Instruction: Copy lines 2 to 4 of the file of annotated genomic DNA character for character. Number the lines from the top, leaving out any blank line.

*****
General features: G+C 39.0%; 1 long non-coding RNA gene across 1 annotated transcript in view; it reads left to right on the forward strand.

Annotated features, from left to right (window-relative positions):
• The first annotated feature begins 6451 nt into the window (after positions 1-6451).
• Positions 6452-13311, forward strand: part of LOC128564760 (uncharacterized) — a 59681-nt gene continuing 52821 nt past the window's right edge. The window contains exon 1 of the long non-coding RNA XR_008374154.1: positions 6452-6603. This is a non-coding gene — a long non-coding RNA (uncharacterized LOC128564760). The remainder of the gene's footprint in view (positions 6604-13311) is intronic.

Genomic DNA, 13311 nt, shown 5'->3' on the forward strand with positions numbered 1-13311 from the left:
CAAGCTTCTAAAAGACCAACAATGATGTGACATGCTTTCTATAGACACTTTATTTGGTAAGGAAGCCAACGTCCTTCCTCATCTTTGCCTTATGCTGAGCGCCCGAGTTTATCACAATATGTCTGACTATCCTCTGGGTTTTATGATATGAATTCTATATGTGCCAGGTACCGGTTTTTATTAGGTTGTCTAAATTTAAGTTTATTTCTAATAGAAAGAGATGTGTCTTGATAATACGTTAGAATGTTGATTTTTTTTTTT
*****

Annotated features, from left to right (window-relative positions):
• The first annotated feature begins 6451 nt into the window (after positions 1-6451).
• Positions 6452-13311, forward strand: part of LOC128564760 (uncharacterized) — a 59681-nt gene continuing 52821 nt past the window's right edge. The window contains exon 1 of the long non-coding RNA XR_008374154.1: positions 6452-6603. This is a non-coding gene — a long non-coding RNA (uncharacterized LOC128564760). The remainder of the gene's footprint in view (positions 6604-13311) is intronic.